14 COUNTRY / SITUATION CYPRUSSYRIALEBANONISRAELEGYPTLIBYA Current Situation Mine /UXO contaminated area 8 km 2 Heavily contaminated Golan Heights + other areas 74 km 2 33 km 2 2.680 km 2 (no reliable figures) Yes (unknown extent) ERW contaminated area Minor limited contamination Yes (no precize data) Yes (across military training areas in Negev region) Yes (eastern areas)Yes (unknown extent) Cluster munition (CM) contaminated area /Yes (no precize data)23 km 2 Not knownYes (unknown extent) No. of mine / UXO / ERW / CM casualties At least 8 (1999-2009), number of survivors alive is unknown 601 (1967-2010), 210- 330 survivors alive in 2008 3.857 (1975-2009) 2.897 survivors alive in 2010 7 (1999-2009), number of survivors alive is unknown At least 8.313 (since 1982), 900 survivors alive in 2010 Different figures up to 12.258, several thousand survivors alive in 2010 Stockpile 994 AP mines (training and development purposes) Mines and CM (no precize data on extent) Mines for trainings (less than the max number permitted by the Mine Ban Treaty) AP mines and CM (unknown extent) Large mine stockpile; CM (unknown extent) No mines (statement of Libya), CM (unknown extent) COUNTRY / SITUATION TUNISIAALGERIAMOROCCO *Source: Landmine Monitor Report 2008-2010 Current Situation Mine/UXO contaminated area Reported mine free (2009), but problem still exists Yes (unknown extent) – border areas and north pf the country 120.000 km 2 contaminated with mines/ERW ERW contaminated area Significant contamination (unknown extent) Yes (unknown extent) ↑ Cluster munition (CM) contaminated area Not knownNo evidence for thatYes (unknown extent No. of mine / UXO / ERW / CM casualties At least 16 (1999-2009), at least 15 survivors alive in 2009 6.762 (1962-2009), 3.526 survivors still living in 2009 2.187 (1975-2008), 1.643 survivors still living in 2009 Stockpile 4.975 AP mines (training and development purposes); Possible CM 5,970 AP mines (training purposes); CM (unknown extent) AP mines for training and peacekeeping operations; CM (unknown extent)

15 REGIONAL COOPERATION IN MINE ACTION Regional cooperation: Exchange of experience, expertise and know how. Resources: Cooperation prevents the duplication of resources and efforts—financial, physical, material and human. Coordination and information: Interaction facilitates the exchange of effective and efficient solutions to unique or similar landmine problems. Social: Social networking and confidence building between counterparts in the region encourages current—as well as future—cooperation efforts. Capacity-building: Cooperation augments institutional capacities, and if established institutions can help those with less experience and stability. Cross-cutting: Mine-action activities can aid other regional issues, such as border security, development and commerce.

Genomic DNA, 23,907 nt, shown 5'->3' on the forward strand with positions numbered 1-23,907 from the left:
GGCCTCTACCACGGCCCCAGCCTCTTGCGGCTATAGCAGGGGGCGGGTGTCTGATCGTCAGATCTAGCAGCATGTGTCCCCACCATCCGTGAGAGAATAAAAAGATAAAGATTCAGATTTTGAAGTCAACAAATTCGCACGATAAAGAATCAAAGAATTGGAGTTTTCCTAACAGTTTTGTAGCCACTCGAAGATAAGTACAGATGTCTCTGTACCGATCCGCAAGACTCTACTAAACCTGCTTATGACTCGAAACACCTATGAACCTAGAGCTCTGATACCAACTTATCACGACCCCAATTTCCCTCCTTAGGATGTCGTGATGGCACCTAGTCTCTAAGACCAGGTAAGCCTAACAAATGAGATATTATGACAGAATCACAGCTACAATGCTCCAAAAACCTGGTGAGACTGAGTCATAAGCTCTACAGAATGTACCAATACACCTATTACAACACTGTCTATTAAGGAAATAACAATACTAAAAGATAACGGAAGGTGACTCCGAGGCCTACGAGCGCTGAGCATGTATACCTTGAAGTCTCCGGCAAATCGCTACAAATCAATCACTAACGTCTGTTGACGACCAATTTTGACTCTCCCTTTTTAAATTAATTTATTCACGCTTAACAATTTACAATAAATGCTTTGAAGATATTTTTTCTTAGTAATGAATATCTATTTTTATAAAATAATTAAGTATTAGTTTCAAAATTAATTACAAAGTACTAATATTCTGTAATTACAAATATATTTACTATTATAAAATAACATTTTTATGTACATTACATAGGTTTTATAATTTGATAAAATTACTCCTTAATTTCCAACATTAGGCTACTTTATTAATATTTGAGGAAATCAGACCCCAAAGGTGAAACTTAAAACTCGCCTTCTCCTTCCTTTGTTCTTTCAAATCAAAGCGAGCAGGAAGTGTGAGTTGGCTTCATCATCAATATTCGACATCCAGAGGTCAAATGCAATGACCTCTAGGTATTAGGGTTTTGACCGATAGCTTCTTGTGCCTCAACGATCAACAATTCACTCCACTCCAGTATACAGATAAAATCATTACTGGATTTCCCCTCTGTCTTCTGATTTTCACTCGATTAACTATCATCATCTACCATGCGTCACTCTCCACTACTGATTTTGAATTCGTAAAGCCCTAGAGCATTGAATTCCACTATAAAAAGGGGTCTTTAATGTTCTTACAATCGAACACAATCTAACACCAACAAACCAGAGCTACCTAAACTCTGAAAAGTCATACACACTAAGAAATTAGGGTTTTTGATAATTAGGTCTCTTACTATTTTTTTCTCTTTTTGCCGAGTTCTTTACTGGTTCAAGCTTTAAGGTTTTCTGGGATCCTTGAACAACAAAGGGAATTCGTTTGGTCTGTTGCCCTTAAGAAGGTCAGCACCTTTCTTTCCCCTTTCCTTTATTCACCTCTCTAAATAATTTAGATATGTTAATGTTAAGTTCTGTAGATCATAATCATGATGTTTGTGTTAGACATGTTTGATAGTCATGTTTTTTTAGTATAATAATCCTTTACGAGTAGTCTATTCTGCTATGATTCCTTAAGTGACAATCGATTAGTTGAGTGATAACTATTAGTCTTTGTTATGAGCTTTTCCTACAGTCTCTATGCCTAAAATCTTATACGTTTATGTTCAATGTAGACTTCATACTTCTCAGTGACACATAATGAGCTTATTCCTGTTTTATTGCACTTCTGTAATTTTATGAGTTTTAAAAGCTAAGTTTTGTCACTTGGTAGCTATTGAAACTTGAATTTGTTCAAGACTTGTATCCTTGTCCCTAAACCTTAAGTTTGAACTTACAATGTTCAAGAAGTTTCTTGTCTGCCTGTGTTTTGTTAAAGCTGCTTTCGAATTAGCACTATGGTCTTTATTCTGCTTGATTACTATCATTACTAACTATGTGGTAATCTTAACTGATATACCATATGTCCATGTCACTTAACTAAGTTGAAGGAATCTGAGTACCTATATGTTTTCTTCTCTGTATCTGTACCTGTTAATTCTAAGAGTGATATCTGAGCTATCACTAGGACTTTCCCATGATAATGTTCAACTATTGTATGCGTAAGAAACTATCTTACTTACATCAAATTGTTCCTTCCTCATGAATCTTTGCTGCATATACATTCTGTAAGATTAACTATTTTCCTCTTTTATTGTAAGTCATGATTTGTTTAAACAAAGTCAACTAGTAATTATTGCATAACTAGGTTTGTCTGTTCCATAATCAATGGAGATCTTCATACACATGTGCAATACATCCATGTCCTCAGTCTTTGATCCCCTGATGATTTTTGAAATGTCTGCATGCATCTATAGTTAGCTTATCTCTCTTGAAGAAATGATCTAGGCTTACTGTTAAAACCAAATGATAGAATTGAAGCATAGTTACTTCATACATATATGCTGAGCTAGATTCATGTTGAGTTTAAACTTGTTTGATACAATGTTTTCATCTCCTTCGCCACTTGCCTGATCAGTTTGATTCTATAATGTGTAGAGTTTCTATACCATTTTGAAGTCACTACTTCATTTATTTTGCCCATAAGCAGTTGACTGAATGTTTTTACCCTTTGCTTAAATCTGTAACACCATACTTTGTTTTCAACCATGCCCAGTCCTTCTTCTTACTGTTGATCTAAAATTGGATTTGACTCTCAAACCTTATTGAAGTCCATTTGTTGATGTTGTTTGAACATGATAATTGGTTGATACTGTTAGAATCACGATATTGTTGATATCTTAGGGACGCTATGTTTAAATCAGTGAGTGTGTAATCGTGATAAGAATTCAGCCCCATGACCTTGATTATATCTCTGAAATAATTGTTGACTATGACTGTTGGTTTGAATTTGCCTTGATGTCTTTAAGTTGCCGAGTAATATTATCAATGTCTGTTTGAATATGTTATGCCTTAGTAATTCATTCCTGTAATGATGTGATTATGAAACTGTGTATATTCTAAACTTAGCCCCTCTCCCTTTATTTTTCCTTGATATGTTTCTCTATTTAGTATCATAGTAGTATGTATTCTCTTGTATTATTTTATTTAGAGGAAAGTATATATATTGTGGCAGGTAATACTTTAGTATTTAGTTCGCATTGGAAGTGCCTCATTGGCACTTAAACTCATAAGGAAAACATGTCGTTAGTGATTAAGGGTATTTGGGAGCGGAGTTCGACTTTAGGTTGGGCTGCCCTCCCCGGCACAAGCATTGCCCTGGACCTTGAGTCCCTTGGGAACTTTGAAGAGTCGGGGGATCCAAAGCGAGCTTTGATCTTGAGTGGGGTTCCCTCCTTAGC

16 Regional humanitarian demining projects - cross-border clearance (Albania& Bosnia and Herzegovina & Croatia & Montenegro & Serbia) Donors: European Union, United States Regional institutional capacities – structure support (MDDC, RCUD, CROMAC CTDT, GIS...) Donors: European Union, the Czech Republic, Slovenia, United States Regional trainings (humanitarian demining & EOD, underwater EOD, Management Trainings, GIS, rehabilitation & victim assistance, IPDET...) Donors: ER, the Czech Republic, France, Hungary, Slovenia and U.S. Regional workshops, conferences and other (various fields: MDD, VA, mech. clearance, RASR, SEEMACC, “CAMACC”, confidence building, Telemedicine, AI DSS) Donors: EU, Canada, the Czech Republic, Hungary, the Netherlands, Norway, OSCE OiT, Slovenia and US. OVERVIEW OF ITF REGIONAL PROJECTS

17 in November 2000 on the initiative of countries of South-Eastern Europe (Croatia, Bosnia and Herzegovina, and Albania) and ITF – establishment of South East Europe Mine Action Coordination Council – SEEMACC. Plays an important role in coordination of joint projects in the region of SEE and is becoming a role model of regional cooperation throughout the world. In 2009, OSCE endorsed the idea of establishing the Central Asian Mine Action Coordination Council and a multi-phase project of establishment is now undergoing. Actively involved in US Department of State initiative – Regional Approach to Stockpile Reduction in the region of SEE (RASR) SEEMACC, CAMACC, RASR

18 Exchange of experience, expertise and know-how in the field of mine action in the region of South East Europe; Promote the regional approach in the planning of demining programs; Promote the regional approach in the fund raising for mine action; Exchange experience, expertise and knowledge in the field of training of the deminers and managing personnel in the field of mine action; Exchange information on testing of the new technologies in demining; Promote the achievement of common standards and accreditation procedures in the field of demining in the region of South East Europe. SEEMAC GOALS